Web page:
You’ll have wasted your time if you’re looking for a real horror movie.

  2. Jack

    This is without a doubt the WORST movie to ever come into production. I have never had to deal with such crap in my life. I have no idea how anyone can have liked this movie at all. I sincerely hope that anyone that liked this movie in the slightest is sent to a mental institution and kept away from my family.

  3. Seriously, the Cabin in the Woods is the worst movie ever. Can’t get any preaachier thn that. The audience is God? What about hte perople in the audience who disagreed with teh plot? You wouldn’t be surprise at how many TRUE horror fans wants something new and different. It’s merely the studiios that refuse to deliver. However Cabin in the woods decided to follow the same ol’ cliches. Really bad, guys.

  4. Eduardo

    totally agree, finally someone else that has not drunk the kool-aid

  5. GSR

    I saw the movie, and being a horror movie buff, had high expectations. But I was really disappointed at how bad the plot, acting and setting were. Really over-rated. Agree with you 100%.

  6. Very late to the party here, sorry. I’ve been struggling to express some similar thoughts about how people I know react to horror. Some of my friends who AREN’T horror fans love Cabin in the Woods and I think it’s a reflection of this very cynicism you point to at the end of this review. I think people who dislike horror and/or believe that every horror movie in existence is made up entirely of cliches believe that Cabin is a particularly clever deconstruction of horror film and that’s simply not true. As you rightly point out, the gas station just IS. It’s not really commenting on the ubiquity of these gas stations in horror films, it just EXISTS. I found most of the so-called “clever” elements of the film to run the same way. There’s nothing really said about the fact that these teenagers change because of chemical manipulation. If the movie is trying to tell us that these horror movie character types don’t exist, then all I can say is, “Well duh.” In some ways it insults the very audience it seeks to appeal to by telling us how horror narratives work. We KNOW how they work. And then, having shown us, the movie doesn’t say anything ABOUT those tropes and character types. The mass release of the monsters in the third act is a perfect metaphor for the failure of the movie itself. It’s just an on-screen litany of horror villains. At no point are the villains addressed or deconstructed. It’s just, “Oh hey, Cenobites. Oh hey, The Strangers. Oh hey, Japanese floaty hair ghost girl. Oh hey, Anaconda.” etc. Which makes the movie no better than a Friedberg/Seltzer comedy in my estimation. It’s like a Britney Spears lookalike showing up in Meet the Spartans. Yeah, okay, that’s Britney. Anything you want to SAY about Britney? No? She’s just a punchline? Good to know.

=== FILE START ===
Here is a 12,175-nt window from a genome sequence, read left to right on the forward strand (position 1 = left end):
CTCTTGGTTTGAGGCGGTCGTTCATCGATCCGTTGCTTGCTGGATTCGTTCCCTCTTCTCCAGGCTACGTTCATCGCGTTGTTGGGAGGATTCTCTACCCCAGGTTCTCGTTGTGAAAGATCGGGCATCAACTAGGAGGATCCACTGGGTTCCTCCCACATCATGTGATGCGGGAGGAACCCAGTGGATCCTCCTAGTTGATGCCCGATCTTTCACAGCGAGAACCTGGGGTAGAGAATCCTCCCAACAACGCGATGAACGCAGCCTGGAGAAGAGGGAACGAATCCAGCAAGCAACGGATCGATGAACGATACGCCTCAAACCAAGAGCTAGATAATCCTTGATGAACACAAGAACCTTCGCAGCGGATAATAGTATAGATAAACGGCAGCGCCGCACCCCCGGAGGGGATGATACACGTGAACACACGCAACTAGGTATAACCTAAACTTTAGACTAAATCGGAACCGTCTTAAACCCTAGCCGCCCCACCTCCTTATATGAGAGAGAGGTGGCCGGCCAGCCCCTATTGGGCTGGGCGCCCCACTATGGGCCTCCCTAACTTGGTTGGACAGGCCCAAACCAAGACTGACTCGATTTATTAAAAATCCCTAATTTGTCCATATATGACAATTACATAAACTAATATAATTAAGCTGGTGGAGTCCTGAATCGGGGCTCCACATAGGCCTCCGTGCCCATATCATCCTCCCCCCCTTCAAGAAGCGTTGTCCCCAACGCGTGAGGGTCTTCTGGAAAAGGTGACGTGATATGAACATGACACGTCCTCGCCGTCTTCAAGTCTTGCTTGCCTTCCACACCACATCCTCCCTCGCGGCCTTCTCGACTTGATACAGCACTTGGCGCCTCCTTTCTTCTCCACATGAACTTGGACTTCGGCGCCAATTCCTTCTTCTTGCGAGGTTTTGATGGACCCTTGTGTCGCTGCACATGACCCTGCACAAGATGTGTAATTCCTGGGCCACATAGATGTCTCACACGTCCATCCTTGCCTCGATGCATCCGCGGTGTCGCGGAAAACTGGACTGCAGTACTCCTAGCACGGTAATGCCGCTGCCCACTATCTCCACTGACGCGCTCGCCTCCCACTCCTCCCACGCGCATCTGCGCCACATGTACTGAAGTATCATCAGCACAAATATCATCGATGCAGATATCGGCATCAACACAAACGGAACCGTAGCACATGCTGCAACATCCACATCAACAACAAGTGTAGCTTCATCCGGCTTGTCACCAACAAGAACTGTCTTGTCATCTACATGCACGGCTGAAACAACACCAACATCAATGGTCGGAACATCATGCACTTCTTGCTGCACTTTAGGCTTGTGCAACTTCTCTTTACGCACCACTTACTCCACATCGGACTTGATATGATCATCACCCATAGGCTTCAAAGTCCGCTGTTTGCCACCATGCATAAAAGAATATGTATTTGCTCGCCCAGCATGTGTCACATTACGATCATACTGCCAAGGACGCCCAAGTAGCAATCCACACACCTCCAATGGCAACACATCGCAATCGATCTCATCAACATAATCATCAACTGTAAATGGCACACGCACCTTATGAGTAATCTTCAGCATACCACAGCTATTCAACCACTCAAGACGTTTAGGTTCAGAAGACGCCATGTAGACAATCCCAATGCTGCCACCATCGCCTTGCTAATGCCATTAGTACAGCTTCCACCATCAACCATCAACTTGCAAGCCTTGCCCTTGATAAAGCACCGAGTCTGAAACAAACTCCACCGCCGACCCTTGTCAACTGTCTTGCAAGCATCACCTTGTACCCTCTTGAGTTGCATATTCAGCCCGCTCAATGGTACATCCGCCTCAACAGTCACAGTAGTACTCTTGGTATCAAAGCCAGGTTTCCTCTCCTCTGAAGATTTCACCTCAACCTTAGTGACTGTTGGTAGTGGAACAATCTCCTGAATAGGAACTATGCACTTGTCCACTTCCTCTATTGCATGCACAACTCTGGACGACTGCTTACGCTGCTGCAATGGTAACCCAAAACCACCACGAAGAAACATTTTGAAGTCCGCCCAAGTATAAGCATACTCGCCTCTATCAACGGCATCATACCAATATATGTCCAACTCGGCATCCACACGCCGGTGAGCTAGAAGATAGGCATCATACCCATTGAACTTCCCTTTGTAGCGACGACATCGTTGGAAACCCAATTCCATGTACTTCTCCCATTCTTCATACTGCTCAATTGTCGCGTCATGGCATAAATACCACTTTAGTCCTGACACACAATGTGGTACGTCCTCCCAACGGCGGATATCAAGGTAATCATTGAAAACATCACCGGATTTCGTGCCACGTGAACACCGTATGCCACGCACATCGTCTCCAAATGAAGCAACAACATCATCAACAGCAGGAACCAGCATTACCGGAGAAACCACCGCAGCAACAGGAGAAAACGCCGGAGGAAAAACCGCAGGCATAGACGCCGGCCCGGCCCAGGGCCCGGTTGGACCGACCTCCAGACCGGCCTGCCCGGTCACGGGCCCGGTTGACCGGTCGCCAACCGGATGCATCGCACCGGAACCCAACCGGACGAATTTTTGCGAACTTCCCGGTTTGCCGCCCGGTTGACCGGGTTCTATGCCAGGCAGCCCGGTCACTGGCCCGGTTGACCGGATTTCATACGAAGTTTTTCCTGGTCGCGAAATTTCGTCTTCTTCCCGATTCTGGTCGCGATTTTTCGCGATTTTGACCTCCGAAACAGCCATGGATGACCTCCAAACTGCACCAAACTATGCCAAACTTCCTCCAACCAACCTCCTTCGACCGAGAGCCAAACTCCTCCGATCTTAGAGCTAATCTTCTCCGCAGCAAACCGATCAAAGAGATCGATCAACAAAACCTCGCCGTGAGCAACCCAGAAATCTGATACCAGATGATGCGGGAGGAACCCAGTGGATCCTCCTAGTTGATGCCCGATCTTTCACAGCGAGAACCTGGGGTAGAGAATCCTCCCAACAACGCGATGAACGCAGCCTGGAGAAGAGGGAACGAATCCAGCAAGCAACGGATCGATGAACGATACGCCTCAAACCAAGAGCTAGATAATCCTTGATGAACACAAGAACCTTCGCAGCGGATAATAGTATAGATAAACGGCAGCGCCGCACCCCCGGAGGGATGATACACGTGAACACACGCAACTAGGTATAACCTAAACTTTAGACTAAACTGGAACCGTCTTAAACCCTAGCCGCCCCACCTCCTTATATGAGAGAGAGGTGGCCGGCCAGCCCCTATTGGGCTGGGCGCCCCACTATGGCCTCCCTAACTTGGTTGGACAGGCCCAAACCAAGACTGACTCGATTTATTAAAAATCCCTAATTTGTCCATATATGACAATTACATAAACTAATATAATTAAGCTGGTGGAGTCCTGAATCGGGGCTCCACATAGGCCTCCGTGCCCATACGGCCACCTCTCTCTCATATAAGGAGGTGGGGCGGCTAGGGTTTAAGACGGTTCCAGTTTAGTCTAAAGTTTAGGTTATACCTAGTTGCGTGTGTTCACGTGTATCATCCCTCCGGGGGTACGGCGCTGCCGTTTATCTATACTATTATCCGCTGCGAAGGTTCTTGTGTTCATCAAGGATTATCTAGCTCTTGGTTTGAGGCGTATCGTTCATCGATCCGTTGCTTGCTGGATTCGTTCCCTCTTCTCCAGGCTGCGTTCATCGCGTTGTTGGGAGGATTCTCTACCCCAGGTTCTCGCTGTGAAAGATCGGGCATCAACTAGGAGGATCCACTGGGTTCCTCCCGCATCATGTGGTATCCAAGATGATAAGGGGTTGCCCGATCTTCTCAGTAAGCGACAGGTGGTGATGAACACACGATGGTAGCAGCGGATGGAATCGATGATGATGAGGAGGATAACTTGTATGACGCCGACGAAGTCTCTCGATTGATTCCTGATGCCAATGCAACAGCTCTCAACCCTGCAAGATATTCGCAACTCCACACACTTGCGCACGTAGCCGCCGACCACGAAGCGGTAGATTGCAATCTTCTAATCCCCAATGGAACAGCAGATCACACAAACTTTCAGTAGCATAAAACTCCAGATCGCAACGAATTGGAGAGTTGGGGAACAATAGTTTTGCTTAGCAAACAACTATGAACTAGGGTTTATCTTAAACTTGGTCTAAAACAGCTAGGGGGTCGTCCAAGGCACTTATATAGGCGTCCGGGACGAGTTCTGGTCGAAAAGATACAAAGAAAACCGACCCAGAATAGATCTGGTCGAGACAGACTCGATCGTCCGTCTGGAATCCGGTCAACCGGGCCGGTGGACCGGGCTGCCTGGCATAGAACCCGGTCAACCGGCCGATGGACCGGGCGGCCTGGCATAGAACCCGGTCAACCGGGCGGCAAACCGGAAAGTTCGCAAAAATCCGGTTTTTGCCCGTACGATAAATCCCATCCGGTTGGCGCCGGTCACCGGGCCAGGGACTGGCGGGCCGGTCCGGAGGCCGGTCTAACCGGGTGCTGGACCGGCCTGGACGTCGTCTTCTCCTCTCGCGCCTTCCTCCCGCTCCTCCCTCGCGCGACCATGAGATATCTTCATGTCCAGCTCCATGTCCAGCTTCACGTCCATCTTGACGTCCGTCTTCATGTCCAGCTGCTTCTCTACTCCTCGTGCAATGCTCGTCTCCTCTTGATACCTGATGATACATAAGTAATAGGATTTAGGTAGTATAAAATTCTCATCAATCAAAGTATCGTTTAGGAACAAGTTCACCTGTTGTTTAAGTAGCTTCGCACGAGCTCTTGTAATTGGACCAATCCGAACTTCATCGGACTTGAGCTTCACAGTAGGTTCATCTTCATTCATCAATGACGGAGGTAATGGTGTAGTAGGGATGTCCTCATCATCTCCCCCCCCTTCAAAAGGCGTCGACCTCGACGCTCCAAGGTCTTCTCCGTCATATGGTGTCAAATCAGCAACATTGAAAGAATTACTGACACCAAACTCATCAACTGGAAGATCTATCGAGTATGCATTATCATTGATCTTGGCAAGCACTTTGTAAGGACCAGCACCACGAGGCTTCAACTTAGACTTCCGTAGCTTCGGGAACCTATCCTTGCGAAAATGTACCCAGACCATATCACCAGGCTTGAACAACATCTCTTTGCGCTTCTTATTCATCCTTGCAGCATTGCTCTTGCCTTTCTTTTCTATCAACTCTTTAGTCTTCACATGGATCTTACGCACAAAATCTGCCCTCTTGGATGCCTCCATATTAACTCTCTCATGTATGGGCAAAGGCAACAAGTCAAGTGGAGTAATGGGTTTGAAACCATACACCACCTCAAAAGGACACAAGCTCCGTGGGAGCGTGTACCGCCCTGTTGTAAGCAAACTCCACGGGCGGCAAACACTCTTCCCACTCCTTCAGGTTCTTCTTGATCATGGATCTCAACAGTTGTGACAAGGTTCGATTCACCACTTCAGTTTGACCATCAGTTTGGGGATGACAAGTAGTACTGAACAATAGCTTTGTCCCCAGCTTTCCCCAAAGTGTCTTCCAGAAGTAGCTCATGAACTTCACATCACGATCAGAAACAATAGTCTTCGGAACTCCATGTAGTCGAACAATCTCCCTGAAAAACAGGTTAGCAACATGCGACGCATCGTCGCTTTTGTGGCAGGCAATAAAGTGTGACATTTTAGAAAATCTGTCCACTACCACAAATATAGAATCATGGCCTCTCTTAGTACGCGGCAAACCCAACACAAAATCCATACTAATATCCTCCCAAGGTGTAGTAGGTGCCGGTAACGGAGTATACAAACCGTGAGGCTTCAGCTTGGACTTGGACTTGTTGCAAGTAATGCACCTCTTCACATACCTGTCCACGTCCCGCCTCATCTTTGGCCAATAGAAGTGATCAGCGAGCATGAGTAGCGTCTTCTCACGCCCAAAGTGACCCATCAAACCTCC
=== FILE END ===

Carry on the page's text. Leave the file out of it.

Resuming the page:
• That’s a very good point, the humour does border dangerously close to Friedberg/Seltzer levels of parody. I think the reason the film didn’t work for me was because it never really works as either comedy or horror, in the same way Shaun of the Dead or Tucker & Dale vs. Evil worked because they were funny over scary.

  7. Thank you very much for this article. I’ve been wondering why people love the film so much. I think the fact that those who love this film tend to be the ones who are NOT horror fans (but they claimed to be). Any intro-level horror fans would have known that Wes Craven did meta-horror in the 90s with the Scream series–and did it much better. I think the difference between Scream and Cabin is that while the former referencing the horror movie tropes, it does not look down upon it as if it were any higher. Rather, it re-created the very horror tropes that it cleverly referenced. One of the major points of the horror films is to let the audience experience moments of true vulnerability; in theoretical terms, the moments of “abjection.” Scream, while joking about the horror genre, still put its characters (and us audience) in various vulnerable positions. Cabin ruined it by letting its audience knows that “you are safe” and “you are in control” by letting the audience identifies with the tech guys instead of those “dump kids.” I find Cabin a very, very condescending film. It’s like saying “WE ARE THE ONLY MEN WHO KNOW AND CAN LAUGH AT THE HORROR GENRE.” Well, they weren’t.